Gravity, Restored

MacAvity's picture

Since June I've been feeling like I've lost my gravity. Not seriousness gravity, more the kind of gravity that keeps planets in orbit. I'm a planet. I'm not a sun. I need someone to orbit. I'm swayed by the gravity of others. Metaphor. Metaphor.

For a long time I orbited around Leigh. I felt right there, comfortable, knowing that - whatever 'that' might be...I think I knew when I started the sentence, but I forgot. Anyway, I gravitated to him. It was stable. It was all good.

But then I started gravitating toward Grey, too. It was pretty much involuntary. Wherever she was, I felt compelled to be there also. Not too close - I couldn't let her notice - but always thinking of where she was, what I could do to be closer to her. It was gravity, that's the only way I know to describe.

But then in June she left, as I knew she would. What I didn't know was that I would lose Leigh, too. I so firmly believed that with her gone, I would return to gravitating solely around him, with him willing, tolerating, reciprocating. But that didn't happen. He shrank from me, abandoned me, neglected me, found other friends, leaving me drifting, floating, alone, without gravity.

Several times I thought it was over for good. Several times I thought it would all be okay. Often I just didn't know; I wandered, settling for Regi's company or vainly seeking to borrow solace (the concept, this time) from books. But neither Regi nor books held any gravitational pull for me. I like them, sure, but I can't orbit them.

Today is one of those times when I think, more certainly now than ever, that it truly is going to be okay, that I can stop drifting, because Leigh is ready to take me back and I'm ready to go back to him. I'm wary of saying it with absolute certainty, because I've been wrong so many times before, but this time is different.

This morning I confronted him with a simplified version of the 'Whatever Happened to Evermore?' speech. I said (although with far more ellipses):

'I've done some more thinking, and I've decided that I don't want to do the chess thing. If this is the way you're going to be, if you're going to - if how much fun you're having is more important than whether I need help, need support, then you're not the person I thought you were, you're not the person I loved, and you're not a person on whom I care to spend any more of my emotional energy. So, if that's the way you feel, if you really don't care about me, which I really thought you did...'

He insisted that he did care, but added, 'I just don't think this is going to work.' I demanded explanation. He needed time to think. He left class early to think. He thought all through first period. He thought - I don't even know how long. And somewhere in his thinking, he had a change of heart, and reverted to the person I had thought he was, the person I loved, the person on whom I was willing to spend as much emotional energy as needed. He turned back into my dear old wonderful Leigh. I don't know how. But he did it.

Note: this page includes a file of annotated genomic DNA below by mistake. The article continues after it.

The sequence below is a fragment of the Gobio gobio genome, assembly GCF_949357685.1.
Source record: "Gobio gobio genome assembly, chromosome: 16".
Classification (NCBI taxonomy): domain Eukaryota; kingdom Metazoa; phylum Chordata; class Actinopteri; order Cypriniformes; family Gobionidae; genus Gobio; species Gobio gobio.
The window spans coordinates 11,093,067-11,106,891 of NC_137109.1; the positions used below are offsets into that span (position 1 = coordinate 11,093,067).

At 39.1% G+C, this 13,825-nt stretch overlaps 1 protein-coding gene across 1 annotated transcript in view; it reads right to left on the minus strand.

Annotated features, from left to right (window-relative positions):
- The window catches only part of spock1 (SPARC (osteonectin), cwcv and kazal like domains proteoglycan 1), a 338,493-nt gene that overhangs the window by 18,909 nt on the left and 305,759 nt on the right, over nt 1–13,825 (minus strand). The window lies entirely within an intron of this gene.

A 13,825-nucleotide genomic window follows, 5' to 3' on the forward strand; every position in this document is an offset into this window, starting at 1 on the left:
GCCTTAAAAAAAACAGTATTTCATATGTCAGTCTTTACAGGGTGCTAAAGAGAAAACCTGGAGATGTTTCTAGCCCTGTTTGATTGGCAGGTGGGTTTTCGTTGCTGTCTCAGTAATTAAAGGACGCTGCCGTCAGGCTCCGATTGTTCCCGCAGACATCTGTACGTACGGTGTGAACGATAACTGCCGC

At lunch he told me everything, or at least enough. How he did care, how he hadn't fully realized that I was really still hurting, and not just deliberately torturing myself anymore, how... well, everything. I told him everything, too. How I had been reluctant to tell him about my feelings for Grey because I still had an idea that he might want a more romantic relationship with me, and I didn't want to remove that possibility by letting him think, or know, or whatever, that I was gay. I told him how I've had a little bit of a crush on him for a while - just that. Just as it is: Platonic love, romantic crush. He told me that he had felt the same way about me for a while, but had 'gotten over it' and now was interested in someone else. How there was always the small, guilty part of him reminding him of his own first love and how he really wasn't completely over her. I told him that the reason I had asked about how long it was before he had noticed anyone else was because I had noticed someone, and felt insecure about doing so after only four months. He reassured me that that's perfectly normal, 'To the extent that anything that happens to me can be considered normal, that is.'

In short, each of us spilled all his secrets. We told each other everything, and it was so, so much better than merely laughing and joking together like old times. It was such a relief that I'm sure I'm not experiencing its full effects - if I were, I'd probably have been whooping and grinning for the rest of the day.

This time, it seems permanent. Gravity's back.